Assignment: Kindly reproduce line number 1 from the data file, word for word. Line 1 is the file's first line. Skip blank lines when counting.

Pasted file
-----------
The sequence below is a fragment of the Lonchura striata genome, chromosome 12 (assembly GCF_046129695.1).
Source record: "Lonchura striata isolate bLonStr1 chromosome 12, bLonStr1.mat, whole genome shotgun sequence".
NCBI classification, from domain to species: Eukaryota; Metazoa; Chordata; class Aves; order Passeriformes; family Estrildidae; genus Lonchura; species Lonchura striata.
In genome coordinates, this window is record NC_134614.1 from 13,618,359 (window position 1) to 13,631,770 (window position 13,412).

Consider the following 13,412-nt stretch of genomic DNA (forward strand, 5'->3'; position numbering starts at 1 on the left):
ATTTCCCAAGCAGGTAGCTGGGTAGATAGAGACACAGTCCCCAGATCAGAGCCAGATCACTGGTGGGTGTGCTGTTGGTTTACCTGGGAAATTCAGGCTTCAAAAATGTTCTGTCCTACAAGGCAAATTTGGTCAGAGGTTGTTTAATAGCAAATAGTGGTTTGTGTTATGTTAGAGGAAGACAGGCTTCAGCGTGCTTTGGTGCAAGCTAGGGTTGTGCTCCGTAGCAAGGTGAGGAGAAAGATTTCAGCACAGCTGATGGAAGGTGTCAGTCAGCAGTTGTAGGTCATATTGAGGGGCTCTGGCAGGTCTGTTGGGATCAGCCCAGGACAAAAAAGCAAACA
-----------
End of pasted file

The sequence below is a fragment of the Lonchura striata genome, chromosome 12 (assembly GCF_046129695.1).